Funemployment, as the Los Angeles Times put it, is the trend by which twenty- and thirty-somethings, finding themselves cast aside from their temporary and entry-level jobs, turn instead toward self-improvement.
Of course, this information might be unwelcome: perhaps Generation Y is merely discovering that there’s nothing fun about unemployment. That turn toward bitterness might explain the rising popularity of Old Economy Steve.
Happy Wednesday, everyone!
And higher ed news:
A handful of links today, but with content.
Dan Drezner discusses China, Thucydides, and the limit of metaphor. It strikes me that Dan’s buried the lede here. The question isn’t whether Thucydides is applicable to the Sino-American relationship, or whether Tuchman is better, but rather why even Chinese IR professors have adopted the tropes of the Western professoriate. After all, China has its very own history from which to draw analogies, as smart scholars like Victoria Tin-bor Hui and David Kang have reminded Western audiences. The history of the Warring States period seems at least as likely to offer more appropriate analogies for struggles between rising and falling powers as the Hellenistic period. Then again, perhaps nineteenth-century Prussia is an even better example.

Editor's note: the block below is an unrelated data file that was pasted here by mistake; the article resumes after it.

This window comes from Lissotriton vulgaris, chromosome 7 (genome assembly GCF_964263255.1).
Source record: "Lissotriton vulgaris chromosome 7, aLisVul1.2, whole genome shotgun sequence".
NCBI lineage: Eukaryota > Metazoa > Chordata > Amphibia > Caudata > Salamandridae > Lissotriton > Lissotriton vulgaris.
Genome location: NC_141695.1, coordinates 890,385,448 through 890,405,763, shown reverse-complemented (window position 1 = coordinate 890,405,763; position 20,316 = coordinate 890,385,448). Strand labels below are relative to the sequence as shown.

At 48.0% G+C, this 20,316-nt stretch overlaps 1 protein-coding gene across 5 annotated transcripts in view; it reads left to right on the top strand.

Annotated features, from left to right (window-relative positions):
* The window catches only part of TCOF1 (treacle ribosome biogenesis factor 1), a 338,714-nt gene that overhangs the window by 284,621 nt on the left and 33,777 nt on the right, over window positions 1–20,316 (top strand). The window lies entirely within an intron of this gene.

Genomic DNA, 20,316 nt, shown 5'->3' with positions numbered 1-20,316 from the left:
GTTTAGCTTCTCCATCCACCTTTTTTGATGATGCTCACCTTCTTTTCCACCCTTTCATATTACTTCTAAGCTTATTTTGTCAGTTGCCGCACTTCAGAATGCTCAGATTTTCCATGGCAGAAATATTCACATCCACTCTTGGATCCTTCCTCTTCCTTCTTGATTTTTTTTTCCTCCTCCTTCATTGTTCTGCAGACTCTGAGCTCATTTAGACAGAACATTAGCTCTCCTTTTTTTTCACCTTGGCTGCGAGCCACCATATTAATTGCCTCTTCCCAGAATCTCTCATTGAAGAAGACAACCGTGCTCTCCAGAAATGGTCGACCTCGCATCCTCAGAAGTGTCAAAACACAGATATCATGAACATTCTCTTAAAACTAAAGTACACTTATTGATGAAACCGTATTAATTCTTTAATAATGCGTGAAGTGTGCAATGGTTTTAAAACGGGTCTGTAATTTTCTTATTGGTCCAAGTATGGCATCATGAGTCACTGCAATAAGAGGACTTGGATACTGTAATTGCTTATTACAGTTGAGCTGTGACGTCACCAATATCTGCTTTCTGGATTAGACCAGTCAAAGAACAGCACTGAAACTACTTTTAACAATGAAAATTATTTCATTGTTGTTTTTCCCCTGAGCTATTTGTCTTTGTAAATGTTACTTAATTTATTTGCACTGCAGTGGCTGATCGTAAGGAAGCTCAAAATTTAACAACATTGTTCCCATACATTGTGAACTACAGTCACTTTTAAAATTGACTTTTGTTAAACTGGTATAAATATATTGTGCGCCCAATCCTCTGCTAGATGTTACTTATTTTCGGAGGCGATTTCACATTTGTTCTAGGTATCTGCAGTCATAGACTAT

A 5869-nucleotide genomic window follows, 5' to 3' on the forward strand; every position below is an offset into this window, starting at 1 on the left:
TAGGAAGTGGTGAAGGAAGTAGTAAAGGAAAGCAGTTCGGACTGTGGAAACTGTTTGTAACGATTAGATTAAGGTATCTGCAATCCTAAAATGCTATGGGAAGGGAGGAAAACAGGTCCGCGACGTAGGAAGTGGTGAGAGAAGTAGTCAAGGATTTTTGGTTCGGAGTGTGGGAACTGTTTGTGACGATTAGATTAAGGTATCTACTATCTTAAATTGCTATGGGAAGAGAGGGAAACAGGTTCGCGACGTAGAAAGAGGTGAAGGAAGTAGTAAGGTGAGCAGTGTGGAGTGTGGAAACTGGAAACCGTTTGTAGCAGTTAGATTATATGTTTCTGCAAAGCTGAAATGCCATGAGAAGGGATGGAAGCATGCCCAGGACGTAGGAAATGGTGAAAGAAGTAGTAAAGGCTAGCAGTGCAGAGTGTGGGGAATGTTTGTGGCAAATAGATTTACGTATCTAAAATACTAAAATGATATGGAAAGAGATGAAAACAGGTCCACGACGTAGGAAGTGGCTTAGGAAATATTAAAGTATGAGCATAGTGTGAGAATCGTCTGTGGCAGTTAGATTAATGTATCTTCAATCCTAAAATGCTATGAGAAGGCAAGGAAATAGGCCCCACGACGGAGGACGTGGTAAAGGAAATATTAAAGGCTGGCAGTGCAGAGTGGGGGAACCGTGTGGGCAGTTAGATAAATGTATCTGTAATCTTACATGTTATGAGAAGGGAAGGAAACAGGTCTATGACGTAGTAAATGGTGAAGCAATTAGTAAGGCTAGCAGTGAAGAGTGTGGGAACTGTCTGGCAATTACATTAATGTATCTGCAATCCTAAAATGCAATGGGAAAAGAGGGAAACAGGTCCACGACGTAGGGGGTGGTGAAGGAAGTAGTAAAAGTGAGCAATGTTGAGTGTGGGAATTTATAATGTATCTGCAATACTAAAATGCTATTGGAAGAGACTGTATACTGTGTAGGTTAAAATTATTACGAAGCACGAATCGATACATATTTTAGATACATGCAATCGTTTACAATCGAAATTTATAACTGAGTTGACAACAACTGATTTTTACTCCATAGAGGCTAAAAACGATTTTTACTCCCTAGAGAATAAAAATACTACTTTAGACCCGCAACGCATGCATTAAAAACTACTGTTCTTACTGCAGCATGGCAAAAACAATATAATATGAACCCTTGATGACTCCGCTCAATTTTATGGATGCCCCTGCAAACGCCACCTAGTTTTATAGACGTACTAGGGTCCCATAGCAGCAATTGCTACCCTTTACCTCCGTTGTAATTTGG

Jonathan Zasloff brings news of a new mayor of El Pueblo de Nuestra Señora la Reina de los Ángeles and his somewhat quirkly, somewhat endearing choice of second-person pronoun.
And one final link, for quanty-duckies, below the fold:
It’s so disorienting to be posting on a Wednesday!
I’d like to begin with a bleg: I’m in the market for a platform that allows for easy screencasting. In other words, if you wanted to have 6 to 10 users simultaneously viewing a series of slides, but you thought that Google Hangout was just a little too laggy, what would you use? Comment below or email rpm47 atsign georgetown period edu.